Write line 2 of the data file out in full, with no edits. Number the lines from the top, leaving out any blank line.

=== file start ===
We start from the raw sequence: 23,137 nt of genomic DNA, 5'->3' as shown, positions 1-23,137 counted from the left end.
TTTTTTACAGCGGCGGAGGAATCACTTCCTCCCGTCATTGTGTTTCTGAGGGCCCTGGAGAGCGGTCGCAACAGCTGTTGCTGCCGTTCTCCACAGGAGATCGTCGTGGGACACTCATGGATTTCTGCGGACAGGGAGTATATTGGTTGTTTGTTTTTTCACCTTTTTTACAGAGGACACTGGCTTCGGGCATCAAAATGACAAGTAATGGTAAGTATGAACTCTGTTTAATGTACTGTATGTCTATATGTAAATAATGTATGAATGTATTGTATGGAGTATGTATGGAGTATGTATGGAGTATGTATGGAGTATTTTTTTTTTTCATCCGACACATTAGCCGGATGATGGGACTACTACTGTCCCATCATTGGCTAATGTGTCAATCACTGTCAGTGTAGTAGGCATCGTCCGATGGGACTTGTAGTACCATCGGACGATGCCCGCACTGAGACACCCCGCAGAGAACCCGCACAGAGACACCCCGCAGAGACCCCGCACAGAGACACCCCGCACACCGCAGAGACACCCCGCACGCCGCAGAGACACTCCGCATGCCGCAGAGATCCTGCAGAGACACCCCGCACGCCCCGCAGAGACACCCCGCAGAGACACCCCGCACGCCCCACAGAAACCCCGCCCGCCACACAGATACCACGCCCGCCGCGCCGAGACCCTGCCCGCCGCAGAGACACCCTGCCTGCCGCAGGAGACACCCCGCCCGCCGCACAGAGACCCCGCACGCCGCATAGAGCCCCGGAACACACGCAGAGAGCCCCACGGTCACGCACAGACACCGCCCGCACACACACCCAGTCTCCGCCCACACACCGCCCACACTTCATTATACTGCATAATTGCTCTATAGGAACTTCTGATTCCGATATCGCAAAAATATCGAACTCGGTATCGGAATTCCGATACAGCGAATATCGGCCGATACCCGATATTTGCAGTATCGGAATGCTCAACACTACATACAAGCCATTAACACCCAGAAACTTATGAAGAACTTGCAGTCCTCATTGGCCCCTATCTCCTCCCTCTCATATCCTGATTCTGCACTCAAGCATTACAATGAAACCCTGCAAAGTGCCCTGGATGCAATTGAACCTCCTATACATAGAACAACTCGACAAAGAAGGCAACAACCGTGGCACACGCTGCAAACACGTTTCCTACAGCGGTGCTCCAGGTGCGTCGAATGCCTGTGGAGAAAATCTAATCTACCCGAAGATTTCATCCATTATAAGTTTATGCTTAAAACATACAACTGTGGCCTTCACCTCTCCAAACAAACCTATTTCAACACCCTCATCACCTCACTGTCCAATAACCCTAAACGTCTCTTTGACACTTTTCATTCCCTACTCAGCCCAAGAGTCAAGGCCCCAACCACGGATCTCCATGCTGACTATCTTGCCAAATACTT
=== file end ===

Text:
TTTTTTACAGCGGCGGAGGAATCACTTCCTCCCGTCATTGTGTTTCTGAGGGCCCTGGAGAGCGGTCGCAACAGCTGTTGCTGCCGTTCTCCACAGGAGATCGTCGTGGGACACTCATGGATTTCTGCGGACAGGGAGTATATTGGTTGTTTGTTTTTTCACCTTTTTTACAGAGGACACTGGCTTCGGGCATCAAAATGACAAGTAATGGTAAGTATGAACTCTGTTTAATGTACTGTATGTCTATATGTAAATAATGTATGAATGTATTGTATGGAGTATGTATGGAGTATGTATGGAGTATGTATGGAGTATTTTTTTTTTTCATCCGACACATTAGCCGGATGATGGGACTACTACTGTCCCATCATTGGCTAATGTGTCAATCACTGTCAGTGTAGTAGGCATCGTCCGATGGGACTTGTAGTACCATCGGACGATGCCCGCACTGAGACACCCCGCAGAGAACCCGCACAGAGACACCCCGCAGAGACCCCGCACAGAGACACCCCGCACACCGCAGAGACACCCCGCACGCCGCAGAGACACTCCGCATGCCGCAGAGATCCTGCAGAGACACCCCGCACGCCCCGCAGAGACACCCCGCAGAGACACCCCGCACGCCCCACAGAAACCCCGCCCGCCACACAGATACCACGCCCGCCGCGCCGAGACCCTGCCCGCCGCAGAGACACCCTGCCTGCCGCAGGAGACACCCCGCCCGCCGCACAGAGACCCCGCACGCCGCATAGAGCCCCGGAACACACGCAGAGAGCCCCACGGTCACGCACAGACACCGCCCGCACACACACCCAGTCTCCGCCCACACACCGCCCACACTTCATTATACTGCATAATTGCTCTATAGGAACTTCTGATTCCGATATCGCAAAAATATCGAACTCGGTATCGGAATTCCGATACAGCGAATATCGGCCGATACCCGATATTTGCAGTATCGGAATGCTCAACACTACATACAAGCCATTAACACCCAGAAACTTATGAAGAACTTGCAGTCCTCATTGGCCCCTATCTCCTCCCTCTCATATCCTGATTCTGCACTCAAGCATTACAATGAAACCCTGCAAAGTGCCCTGGATGCAATTGAACCTCCTATACATAGAACAACTCGACAAAGAAGGCAACAACCGTGGCACACGCTGCAAACACGTTTCCTACAGCGGTGCTCCAGGTGCGTCGAATGCCTGTGGAGAAAATCTAATCTACCCGAAGATTTCATCCATTATAAGTTTATGCTTAAAACATACAACTGTGGCCTTCACCTCTCCAAACAAACCTATTTCAACACCCTCATCACCTCACTGTCCAATAACCCTAAACGTCTCTTTGACACTTTTCATTCCCTACTCAGCCCAAGAGTCAAGGCCCCAACCACGGATCTCCATGCTGACTATCTTGCCAAATACTT